Pacific Western Airlines Flight 314

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Pacific Western Airlines Flight 314
Accident summary
Date 11 February 1978
Summary Failure of thrusters, air traffic control error
Site Cranbrook/Canadian Rockies International Airport, Cranbrook, British Columbia, Canada
49°36′41″N 115°46′56″W / 49.6114°N 115.78225°W / 49.6114; -115.78225Coordinates: 49°36′41″N 115°46′56″W / 49.6114°N 115.78225°W / 49.6114; -115.78225
Passengers 44
Crew 5
Fatalities 42
Survivors 7
Aircraft type Boeing 737-200
Operator Pacific Western Airlines
Registration C-FPWC
Flight origin Edmonton International Airport
Destination Castlegar Airport

On 11 February 1978, Pacific Western Airlines Flight 314, a Boeing 737-200 crashed at Cranbrook/Canadian Rockies International Airport, near Cranbook, British Columbia, Canada, killing 42 of the 49 people on board.[1]

The scheduled flight from Edmonton International Airport to Castlegar Airport via Calgary, Alberta and Cranbrook, British Columbia crashed after its thrust reversers did not fully stow following an aborted landing to avoid a snowplow on the runway. Calgary air traffic control was considerably in error in its calculation of the Cranbrook arrival time and the flight crew did not report while passing a beacon on final approach.[2][3]

The investigation was conducted by the Aviation Safety Investigation Division of Transport Canada and audited by the Aircraft Accident Review Board.[4]

Accident sequence[edit]

Cranbook is an uncontrolled airport, but it is in controlled airspace. Therefore there was no legal requirement to get permission for landing after clearance for the approach was given. At the time of accident, it was snowing with visibility of 3/4-mile. Snowplow operator was informed that estimated time of Flight 314 arrival would be 2000Z. Flight 314 touched down at 1955Z, approximately 800 feet from the runway threshold. Reverse thrust was selected. Immediately, reverse thrust was cancelled and a go-around was performed. The aircraft was airborne prior to 2000 feet, and flew over the snowplow at 50 to 70 feet of altitude.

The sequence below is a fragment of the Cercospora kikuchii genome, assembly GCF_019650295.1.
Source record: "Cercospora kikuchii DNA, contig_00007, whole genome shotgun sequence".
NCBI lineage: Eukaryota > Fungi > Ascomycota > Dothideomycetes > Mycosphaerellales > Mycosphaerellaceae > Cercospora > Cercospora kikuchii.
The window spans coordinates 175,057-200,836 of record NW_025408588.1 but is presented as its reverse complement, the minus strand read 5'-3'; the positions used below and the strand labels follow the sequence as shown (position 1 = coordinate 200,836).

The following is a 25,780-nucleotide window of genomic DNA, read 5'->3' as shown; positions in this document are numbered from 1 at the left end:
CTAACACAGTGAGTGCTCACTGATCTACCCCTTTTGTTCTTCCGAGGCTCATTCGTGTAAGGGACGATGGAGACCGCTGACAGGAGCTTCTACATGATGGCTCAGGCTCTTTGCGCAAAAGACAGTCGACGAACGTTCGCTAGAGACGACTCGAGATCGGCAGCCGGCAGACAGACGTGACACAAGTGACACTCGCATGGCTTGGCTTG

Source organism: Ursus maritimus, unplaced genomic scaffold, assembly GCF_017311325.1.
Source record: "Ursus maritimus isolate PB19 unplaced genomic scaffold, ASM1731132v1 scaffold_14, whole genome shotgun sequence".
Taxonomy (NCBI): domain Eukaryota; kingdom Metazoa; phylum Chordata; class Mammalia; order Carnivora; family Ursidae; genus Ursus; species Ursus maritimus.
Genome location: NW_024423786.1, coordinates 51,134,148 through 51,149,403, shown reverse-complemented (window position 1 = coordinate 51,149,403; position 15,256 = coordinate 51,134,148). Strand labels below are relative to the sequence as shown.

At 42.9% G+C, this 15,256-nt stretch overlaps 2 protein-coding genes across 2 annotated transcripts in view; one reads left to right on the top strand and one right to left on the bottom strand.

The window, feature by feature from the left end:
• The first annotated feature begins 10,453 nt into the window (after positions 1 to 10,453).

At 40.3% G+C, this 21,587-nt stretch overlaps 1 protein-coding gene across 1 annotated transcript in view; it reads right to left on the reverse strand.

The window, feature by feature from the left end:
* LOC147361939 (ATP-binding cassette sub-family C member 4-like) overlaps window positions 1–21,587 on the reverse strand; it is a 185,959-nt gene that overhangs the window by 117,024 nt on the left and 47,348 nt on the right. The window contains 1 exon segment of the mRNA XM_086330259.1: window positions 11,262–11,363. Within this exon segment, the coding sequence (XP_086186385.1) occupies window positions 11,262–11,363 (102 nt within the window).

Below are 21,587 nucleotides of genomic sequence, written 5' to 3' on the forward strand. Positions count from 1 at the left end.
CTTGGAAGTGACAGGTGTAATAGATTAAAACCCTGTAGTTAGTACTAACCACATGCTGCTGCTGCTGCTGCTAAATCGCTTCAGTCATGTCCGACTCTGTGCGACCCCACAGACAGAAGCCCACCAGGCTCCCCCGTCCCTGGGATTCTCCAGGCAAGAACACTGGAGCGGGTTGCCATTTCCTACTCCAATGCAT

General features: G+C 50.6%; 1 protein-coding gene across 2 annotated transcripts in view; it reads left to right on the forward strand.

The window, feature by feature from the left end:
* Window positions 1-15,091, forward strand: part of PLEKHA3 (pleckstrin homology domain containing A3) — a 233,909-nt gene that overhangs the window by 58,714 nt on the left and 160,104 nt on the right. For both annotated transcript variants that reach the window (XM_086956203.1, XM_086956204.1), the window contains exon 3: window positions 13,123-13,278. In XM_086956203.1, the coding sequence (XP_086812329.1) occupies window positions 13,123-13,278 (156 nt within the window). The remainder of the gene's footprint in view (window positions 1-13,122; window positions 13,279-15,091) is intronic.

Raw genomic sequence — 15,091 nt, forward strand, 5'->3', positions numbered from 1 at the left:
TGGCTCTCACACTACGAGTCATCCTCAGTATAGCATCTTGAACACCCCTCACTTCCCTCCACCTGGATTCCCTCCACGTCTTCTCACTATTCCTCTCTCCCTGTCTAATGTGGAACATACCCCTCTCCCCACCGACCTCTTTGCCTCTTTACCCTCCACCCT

Left thrust reverse doors deployed. The aircraft climbed to 300–400 feet above the airfield, banked steeply to the left, and side-slipped into the ground. At impact, the left thrust reverser was fully deployed and the right thrust reverser was nearly stowed. Left engine was near idle power, right engine was developing power, and there was full right rudder and aileron. Gear was down and flaps were at cca 20 degrees.

Boeing simulations showed that aircraft was controllable with one engine at idle reverse and the other at full forward thrust in gear up, flaps 15 configuration. With flaps 25 and gear down, it was not possible to maintain level flight.

The go-around would have been successful if the left engine thrust reverse doors were not deployed.

Thrust reverser system design[edit]

Boeing 737 was designed such that when in air (as detected by weight on main gear) the thrust reverser system is de-energized. It then either remains at its last achieved position, or is opened by aerodynamic forces if it was opened by at least 2 inches.

Boeing 737 manual states that go-around should not be attempted after reverse thrust was initiated.

Pilots attempted to operate left engine thrust reverser override switch, that would allow them to re-energize the thrust reverser system and stow the reverser in flight.

References[edit]